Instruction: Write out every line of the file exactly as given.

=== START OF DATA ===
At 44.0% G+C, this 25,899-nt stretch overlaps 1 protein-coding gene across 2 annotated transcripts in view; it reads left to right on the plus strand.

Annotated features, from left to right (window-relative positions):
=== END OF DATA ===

At 44.0% G+C, this 25,899-nt stretch overlaps 1 protein-coding gene across 2 annotated transcripts in view; it reads left to right on the plus strand.

Annotated features, from left to right (window-relative positions):